Decentered Despots: Law and the Making of the Religious Subject in the Colonial State

Hanisah Sani, University of Michigan

Indirect rule singularly accounted for the massive expansion of British administration across Asia and Africa from the late 19th century. However, this took a sharp turn several decades later as the colonial administration grew more intrusive and heavy-handed over state matters. Most significantly, the colonial state intensified the management and surveillance of religion on the native states and debated over who qualified as a religious subject. Current explanations attribute this to exogenous developments including the fear of a growing pan-Islamic and anti-colonial movement across the colonies. This paper argues that surveillance on religion intensified in the early 20th century because of endogenous stresses to the system of indirect rule characteristic of the principle and agent problem. Using administrative reports, newspaper archives, and personal correspondences, this paper examines the less considered paradox of indirect rule and how even as it accounted for imperial expansion in the late 19th century, it radically transformed the constitution of the native state by decentering the native despot from his seat of traditional authority to eventually unravel indirect rule from within.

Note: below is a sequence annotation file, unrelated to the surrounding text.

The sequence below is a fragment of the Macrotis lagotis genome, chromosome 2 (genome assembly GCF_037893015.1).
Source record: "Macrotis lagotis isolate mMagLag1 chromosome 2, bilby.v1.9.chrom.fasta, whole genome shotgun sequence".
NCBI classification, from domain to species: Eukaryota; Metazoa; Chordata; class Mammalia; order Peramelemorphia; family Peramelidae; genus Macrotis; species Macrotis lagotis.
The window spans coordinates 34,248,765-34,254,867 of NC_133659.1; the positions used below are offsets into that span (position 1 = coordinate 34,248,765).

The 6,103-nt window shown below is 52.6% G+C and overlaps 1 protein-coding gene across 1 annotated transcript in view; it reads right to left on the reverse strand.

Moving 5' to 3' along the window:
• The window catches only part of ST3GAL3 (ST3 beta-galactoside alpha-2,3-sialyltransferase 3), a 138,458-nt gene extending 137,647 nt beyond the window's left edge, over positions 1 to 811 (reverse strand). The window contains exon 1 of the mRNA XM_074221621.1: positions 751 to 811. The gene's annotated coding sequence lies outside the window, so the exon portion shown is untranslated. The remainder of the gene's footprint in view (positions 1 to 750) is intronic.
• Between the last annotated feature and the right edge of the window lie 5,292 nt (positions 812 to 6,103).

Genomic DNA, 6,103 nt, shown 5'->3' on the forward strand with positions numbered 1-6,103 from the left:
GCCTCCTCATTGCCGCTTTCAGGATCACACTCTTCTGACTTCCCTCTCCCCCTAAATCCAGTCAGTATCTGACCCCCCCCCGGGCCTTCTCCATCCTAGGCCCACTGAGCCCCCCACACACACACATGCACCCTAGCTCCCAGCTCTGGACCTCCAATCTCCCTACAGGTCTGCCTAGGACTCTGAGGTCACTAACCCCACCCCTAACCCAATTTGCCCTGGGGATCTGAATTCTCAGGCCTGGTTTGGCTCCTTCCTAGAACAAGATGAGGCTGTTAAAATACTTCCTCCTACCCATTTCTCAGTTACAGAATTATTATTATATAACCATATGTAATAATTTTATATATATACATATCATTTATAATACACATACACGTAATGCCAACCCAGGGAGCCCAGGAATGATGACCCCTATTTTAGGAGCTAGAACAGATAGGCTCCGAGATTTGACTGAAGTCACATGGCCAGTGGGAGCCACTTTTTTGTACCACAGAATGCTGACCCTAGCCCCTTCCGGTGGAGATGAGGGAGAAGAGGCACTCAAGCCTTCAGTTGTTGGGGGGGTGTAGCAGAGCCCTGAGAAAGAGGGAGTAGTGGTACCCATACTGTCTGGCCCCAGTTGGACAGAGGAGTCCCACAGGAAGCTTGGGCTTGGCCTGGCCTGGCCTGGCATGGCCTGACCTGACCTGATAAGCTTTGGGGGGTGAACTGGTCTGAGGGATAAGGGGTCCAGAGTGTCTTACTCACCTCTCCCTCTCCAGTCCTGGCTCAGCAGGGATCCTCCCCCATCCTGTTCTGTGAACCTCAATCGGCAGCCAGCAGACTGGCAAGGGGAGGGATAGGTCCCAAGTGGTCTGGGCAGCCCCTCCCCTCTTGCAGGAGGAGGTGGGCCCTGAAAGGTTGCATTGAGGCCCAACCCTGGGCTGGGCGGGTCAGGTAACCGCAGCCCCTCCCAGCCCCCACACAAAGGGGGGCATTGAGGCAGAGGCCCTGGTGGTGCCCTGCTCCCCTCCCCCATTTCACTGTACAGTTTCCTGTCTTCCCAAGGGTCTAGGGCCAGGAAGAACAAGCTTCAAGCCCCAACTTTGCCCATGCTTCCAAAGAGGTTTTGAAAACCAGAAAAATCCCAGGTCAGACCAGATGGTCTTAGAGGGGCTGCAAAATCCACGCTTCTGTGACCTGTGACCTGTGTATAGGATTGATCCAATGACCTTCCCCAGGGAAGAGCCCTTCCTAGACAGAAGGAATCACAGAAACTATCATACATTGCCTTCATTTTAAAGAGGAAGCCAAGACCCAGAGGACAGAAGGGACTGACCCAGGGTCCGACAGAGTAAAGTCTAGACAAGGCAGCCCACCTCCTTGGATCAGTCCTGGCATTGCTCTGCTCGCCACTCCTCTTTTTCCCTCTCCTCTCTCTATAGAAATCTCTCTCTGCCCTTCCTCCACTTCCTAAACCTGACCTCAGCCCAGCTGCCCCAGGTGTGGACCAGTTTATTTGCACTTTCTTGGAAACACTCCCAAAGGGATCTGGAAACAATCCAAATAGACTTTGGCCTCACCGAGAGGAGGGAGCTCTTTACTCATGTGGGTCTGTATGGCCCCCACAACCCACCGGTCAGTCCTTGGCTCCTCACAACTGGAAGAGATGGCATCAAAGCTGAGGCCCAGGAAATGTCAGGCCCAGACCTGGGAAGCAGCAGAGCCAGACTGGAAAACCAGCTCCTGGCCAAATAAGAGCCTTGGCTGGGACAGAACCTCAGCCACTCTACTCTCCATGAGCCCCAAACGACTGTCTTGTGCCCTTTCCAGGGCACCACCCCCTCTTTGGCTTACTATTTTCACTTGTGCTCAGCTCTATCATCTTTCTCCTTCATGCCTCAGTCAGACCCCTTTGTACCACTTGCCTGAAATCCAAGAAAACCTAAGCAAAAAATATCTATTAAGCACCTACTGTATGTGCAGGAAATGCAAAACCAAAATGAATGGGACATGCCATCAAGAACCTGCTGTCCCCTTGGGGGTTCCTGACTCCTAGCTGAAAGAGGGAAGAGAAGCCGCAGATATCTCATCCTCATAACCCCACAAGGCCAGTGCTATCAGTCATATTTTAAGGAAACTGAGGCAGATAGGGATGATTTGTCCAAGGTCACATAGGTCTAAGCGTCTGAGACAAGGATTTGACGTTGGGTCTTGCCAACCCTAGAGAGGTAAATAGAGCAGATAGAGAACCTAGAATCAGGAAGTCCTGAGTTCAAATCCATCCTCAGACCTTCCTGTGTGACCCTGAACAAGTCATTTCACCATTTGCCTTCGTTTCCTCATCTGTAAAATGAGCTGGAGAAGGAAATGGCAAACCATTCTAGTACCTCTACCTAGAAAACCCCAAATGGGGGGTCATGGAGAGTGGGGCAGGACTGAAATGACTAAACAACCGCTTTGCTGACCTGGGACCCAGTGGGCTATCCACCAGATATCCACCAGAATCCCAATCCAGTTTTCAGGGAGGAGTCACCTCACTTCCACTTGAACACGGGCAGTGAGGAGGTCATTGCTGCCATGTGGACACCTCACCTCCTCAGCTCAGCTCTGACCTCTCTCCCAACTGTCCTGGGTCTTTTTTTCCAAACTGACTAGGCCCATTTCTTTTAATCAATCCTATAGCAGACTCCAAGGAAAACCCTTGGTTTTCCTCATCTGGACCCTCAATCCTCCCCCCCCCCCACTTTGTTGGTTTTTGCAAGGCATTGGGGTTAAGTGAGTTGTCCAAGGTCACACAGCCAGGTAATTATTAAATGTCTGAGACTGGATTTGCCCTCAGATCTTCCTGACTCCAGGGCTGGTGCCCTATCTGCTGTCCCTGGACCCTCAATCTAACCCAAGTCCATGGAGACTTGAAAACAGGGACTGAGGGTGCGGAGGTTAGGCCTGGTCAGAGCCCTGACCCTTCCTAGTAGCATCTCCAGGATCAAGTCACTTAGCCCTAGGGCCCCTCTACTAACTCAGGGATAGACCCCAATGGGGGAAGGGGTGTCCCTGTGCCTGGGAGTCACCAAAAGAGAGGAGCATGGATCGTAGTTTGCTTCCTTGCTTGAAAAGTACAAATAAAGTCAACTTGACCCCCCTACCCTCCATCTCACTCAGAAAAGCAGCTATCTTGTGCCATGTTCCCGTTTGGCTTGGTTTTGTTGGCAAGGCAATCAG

No extended abstract or paper available

 Presented in Session 61. Religion and State Formation